After a stoppage in play to clean up some profusive bleeding on the court, a couple emphatic slams by Johnson and J.P. Tokoto fired up the crowd and gave UNC a 23-16 advantage with 8:22 to play in the opening half.
Meanwhile, Virginia Tech head coach Buzz Williams, jacket-less and animated, patrolled the sidelines with a zeal that will be welcome in the ACC for years to come. Not to mention, Coach Williams was sweating up a storm and was luckily, armed with myriad towels.
But the real reason for concern for Coach Williams was his team’s inability to knock down shots, even wide open attempts. Yes, UNC was playing spirited defense at times, but shots were also missed, some badly.
At the intermission, the Tar Heels sported a 34-21 lead thanks in large part to dominance on the boards. UNC held a 27-12 edge in rebounds.
A Tokoto steal and finish on the other end set the tone for the second half as UNC continued to play alert, heads-up defense to stifle the Hokie attack.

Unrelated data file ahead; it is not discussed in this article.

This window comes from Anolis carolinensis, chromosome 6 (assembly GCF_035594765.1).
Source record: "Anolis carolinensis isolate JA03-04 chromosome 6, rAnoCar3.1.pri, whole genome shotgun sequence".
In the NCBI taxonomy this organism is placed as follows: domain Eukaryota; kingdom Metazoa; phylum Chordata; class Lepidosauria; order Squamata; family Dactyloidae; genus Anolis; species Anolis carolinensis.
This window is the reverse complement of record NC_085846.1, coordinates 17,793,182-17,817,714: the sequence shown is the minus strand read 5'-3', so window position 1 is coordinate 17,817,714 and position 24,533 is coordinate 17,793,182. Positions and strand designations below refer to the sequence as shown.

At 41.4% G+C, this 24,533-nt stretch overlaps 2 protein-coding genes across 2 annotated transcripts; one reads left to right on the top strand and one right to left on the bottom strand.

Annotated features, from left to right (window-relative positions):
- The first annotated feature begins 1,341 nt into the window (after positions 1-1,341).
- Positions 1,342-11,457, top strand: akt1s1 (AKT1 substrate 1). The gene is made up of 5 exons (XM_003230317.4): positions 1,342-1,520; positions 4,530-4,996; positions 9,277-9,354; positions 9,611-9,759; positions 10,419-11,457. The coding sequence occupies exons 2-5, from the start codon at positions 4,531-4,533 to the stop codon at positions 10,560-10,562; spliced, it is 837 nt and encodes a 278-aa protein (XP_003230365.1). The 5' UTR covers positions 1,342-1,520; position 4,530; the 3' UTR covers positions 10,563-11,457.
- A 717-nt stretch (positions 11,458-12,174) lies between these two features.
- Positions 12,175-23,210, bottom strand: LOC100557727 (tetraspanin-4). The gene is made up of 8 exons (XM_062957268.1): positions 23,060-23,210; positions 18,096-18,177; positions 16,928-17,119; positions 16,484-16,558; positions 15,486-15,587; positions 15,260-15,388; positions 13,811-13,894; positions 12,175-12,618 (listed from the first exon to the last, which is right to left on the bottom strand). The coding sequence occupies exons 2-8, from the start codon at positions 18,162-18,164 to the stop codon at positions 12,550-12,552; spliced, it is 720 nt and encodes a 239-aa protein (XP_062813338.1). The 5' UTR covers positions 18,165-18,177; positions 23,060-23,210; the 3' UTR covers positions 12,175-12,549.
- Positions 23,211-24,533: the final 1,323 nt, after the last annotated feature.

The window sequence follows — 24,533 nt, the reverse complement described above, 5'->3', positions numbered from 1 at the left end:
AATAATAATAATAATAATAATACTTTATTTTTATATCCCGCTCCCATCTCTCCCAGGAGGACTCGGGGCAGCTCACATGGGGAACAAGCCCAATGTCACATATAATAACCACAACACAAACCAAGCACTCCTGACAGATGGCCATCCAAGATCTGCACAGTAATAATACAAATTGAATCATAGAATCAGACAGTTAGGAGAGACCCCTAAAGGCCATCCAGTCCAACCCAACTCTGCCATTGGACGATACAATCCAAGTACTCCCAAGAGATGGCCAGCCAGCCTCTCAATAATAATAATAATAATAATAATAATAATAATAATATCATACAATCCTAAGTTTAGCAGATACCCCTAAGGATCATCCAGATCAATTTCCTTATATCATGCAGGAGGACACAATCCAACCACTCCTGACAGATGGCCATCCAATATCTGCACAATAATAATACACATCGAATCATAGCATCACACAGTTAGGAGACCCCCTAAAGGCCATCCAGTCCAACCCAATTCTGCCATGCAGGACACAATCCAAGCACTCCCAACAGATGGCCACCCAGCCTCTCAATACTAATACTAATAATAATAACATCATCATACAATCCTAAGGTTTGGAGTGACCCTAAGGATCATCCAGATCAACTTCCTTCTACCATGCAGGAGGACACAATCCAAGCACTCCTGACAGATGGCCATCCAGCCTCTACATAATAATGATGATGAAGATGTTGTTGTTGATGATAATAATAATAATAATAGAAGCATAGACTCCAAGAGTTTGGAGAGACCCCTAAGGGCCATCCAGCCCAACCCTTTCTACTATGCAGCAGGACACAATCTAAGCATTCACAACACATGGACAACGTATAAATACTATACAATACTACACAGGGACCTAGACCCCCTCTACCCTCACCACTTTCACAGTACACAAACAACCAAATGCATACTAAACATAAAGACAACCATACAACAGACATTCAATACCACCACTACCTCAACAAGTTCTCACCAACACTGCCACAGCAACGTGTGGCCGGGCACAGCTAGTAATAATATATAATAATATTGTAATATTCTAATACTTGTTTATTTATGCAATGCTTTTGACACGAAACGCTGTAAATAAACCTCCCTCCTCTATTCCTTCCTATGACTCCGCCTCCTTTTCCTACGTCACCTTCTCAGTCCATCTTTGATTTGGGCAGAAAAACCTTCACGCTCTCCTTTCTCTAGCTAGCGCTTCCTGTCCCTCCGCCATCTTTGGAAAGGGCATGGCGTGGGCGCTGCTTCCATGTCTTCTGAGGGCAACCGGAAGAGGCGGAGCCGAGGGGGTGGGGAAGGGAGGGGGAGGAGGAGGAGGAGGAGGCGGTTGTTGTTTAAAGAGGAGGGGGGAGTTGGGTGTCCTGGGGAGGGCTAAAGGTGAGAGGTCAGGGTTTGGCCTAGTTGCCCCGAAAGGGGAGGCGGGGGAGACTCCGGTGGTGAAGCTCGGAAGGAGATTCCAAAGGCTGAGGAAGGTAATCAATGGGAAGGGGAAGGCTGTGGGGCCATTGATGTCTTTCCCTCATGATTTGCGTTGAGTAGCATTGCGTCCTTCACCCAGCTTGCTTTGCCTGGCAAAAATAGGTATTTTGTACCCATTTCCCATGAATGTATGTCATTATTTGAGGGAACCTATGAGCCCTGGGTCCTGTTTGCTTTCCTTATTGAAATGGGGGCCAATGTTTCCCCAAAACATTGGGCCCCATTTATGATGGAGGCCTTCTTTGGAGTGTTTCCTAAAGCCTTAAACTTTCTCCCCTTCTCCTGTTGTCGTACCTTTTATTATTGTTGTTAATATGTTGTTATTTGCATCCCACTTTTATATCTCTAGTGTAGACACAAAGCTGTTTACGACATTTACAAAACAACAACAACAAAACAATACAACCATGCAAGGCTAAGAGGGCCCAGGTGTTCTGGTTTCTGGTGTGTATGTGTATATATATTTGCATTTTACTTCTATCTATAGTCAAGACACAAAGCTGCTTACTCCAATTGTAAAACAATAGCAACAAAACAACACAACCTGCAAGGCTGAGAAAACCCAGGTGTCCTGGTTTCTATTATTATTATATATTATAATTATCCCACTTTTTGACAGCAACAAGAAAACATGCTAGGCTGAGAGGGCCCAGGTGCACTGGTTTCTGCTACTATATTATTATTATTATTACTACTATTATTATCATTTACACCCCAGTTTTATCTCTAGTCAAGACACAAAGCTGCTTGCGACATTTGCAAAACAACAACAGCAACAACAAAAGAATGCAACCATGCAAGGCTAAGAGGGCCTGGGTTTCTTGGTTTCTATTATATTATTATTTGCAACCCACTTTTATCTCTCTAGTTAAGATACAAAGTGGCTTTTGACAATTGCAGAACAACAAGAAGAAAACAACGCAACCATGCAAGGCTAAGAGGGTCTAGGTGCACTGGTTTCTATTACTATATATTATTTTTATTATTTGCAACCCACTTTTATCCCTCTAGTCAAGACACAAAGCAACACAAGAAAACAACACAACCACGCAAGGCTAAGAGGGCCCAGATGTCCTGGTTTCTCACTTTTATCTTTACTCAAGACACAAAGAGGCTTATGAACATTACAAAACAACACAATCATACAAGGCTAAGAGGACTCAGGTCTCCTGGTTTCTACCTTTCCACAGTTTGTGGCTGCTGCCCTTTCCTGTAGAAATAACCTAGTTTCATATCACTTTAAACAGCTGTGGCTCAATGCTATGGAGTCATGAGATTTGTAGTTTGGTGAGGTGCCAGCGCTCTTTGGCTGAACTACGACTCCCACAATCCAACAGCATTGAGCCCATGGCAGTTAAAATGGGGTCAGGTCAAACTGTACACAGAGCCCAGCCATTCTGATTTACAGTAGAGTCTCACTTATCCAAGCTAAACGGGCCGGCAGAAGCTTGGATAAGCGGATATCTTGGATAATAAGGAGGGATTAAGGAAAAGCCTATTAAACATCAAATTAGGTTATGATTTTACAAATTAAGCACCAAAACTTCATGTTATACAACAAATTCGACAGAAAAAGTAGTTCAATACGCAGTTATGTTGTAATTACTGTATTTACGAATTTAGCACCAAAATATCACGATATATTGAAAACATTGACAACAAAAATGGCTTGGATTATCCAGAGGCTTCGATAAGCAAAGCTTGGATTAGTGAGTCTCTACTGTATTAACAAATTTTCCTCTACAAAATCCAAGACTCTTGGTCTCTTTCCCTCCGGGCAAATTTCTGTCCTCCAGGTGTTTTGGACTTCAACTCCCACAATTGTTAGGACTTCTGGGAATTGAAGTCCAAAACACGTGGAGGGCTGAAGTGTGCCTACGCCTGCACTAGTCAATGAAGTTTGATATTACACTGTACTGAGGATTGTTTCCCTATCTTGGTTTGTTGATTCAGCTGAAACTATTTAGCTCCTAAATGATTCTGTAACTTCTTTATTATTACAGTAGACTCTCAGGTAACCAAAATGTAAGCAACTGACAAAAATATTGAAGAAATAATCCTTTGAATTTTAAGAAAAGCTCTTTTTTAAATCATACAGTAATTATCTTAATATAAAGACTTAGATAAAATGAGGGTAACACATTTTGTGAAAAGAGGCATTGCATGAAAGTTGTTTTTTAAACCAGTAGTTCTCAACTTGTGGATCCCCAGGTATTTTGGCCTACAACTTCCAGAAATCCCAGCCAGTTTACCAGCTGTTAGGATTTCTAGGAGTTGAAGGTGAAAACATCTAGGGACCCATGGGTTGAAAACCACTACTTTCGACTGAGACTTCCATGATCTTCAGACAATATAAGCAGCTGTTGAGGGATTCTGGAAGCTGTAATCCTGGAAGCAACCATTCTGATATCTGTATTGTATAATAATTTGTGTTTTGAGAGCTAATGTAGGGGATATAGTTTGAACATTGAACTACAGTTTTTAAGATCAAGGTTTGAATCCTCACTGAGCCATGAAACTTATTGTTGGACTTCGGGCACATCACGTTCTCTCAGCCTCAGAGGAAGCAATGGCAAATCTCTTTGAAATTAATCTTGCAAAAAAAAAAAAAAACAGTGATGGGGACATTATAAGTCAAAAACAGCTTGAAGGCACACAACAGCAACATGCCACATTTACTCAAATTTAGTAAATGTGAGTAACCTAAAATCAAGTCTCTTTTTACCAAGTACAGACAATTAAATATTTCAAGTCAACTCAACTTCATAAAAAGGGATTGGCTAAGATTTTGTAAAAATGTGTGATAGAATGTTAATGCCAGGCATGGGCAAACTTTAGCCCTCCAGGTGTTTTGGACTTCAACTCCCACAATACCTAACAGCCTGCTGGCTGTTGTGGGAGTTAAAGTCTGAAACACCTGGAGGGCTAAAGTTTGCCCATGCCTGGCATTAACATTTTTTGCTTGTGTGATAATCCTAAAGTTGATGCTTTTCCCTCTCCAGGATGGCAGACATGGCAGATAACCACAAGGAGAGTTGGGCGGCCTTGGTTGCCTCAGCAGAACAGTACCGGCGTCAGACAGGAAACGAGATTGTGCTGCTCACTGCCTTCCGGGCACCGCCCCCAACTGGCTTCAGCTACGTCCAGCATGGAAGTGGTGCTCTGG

With 15:53 to play, the Tar Heels held a commanding 40-25 advantage.
From there, Johnson made his presence known with back-to-back finishes around the rim that induced a timeout from the Hokies, who then trailed by 17 points and could never mount a serious rally the rest of the way.
Next up for the Tar Heels is a midweek meeting at Joel Coliseum to face the Wake Forest Demon Deacons Wednesday at 7 p.m.
The No. 15 North Carolina men’s basketball team, 13-4 overall and 3-1 in the ACC, returns home to the Smith Center to take on struggling Virginia Tech, 8-8 on the season and 0-3 in league play, for a 6:30 p.m. tipoff Sunday.
***Listen to the story***
A 71-70 loss at the hands of the hot-shooting Fighting Irish is the only recent blip on an otherwise stellar stretch for the Tar Heels.
Carolina, fresh off an 81-79 road win at N.C. State, has won seven of its last eight outings and will be heavily favored to emerge victorious again against the lowly Hokies.
But the Tar Heels have thinned out at the point guard position, losing freshman Joel Berry to a strained groin for at least the next two weeks.
Coach Williams says Berry’s injury puts a hold on his plans to play three point guards more often.